There are some great answers already that show you the average load while doing some common tasks, but if you're doing a power budget, you really only to make sure you have enough for the maximum load.
What you need to know are the operating AC voltage and the maximum draw in Amps. These can be found in either the technical specs and may be printed on the power supply itself. You get the wattage by simply multiplying these two numbers.
W = V(AC) * A
The converse is also true: if you have a 400W power supply, it draws ~3.6A (400W/110V)
As an example, on the power brick of my Dell mini I see 110V (1A), so I'm looking at 110W of power. Thats the theoretical maximum load. I'll most likely use less than this, but not more according to most electrical codes.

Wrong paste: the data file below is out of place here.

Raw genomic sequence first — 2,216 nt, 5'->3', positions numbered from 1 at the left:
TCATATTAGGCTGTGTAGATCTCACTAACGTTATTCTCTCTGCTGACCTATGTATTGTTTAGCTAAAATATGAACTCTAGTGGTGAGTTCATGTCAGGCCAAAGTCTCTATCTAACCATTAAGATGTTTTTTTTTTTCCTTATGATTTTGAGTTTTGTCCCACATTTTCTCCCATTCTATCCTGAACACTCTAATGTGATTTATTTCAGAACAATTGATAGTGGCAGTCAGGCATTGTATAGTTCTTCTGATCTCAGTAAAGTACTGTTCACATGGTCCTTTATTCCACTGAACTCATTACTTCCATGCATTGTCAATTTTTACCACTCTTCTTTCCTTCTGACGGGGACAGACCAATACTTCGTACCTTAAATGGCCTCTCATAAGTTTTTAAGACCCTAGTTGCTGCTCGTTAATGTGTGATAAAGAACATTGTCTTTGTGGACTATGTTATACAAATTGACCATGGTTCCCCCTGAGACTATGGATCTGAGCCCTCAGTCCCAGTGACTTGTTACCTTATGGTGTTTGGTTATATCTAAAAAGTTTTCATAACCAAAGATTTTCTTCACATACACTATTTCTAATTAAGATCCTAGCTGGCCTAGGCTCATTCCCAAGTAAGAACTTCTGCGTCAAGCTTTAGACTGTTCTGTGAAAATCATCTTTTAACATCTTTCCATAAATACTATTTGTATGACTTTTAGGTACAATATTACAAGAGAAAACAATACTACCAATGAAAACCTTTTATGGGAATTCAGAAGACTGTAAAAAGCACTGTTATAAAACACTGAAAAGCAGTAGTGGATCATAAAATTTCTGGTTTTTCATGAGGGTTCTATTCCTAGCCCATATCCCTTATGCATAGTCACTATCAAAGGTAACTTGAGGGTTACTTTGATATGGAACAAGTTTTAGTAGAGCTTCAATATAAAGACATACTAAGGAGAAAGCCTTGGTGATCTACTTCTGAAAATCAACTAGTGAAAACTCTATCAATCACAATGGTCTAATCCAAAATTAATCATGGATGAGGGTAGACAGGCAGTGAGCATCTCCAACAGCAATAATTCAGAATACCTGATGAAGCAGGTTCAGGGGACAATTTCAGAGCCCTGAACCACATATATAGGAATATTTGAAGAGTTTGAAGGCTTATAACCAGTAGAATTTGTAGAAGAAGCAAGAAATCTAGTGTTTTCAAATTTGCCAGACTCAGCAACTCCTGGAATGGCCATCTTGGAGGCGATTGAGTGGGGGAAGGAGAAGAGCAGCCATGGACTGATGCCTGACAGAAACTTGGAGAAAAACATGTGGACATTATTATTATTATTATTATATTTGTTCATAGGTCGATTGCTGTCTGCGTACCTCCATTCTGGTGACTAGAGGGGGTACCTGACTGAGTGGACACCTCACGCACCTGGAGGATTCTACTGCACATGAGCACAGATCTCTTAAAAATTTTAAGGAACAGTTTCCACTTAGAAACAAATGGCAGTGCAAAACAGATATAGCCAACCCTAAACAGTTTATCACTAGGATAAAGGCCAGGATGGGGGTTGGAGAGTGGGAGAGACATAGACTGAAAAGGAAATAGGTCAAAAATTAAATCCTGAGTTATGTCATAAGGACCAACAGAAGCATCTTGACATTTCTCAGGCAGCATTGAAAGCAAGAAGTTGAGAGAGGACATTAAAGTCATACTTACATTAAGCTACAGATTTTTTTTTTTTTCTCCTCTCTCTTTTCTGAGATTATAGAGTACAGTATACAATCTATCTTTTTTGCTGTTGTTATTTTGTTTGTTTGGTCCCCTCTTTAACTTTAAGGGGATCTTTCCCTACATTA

Let's take another example, a Dell 1905FP 19" Flat Panel Monitor. A bit of Googling will get you to the Technical Documentation page. Scrolling down to the electrical section shows the following:
AC input voltage / frequency / current 100 to 240 VAC / 50 or 60 Hz + 3 Hz / 1.5A (Max.)
Standard AC voltage in the US is 110V, so you're looking at 165W max (110V * 1.5A). That page also shows that the normal power consumption is between 32W and 65W.
To figure out your actual power budget, spec out an average system and find out the maximum power load for that then multiply by the number of systems you expect to have. That's your power budget.
Now, you can either get a generator that will power all your devices at maximum load if uptime is a priority, or get one that will handle 50-75% maximum load if price is a concern. As you can see from that Dell Monitor, most devices will operate at 30-50% of maximum load under normal conditions.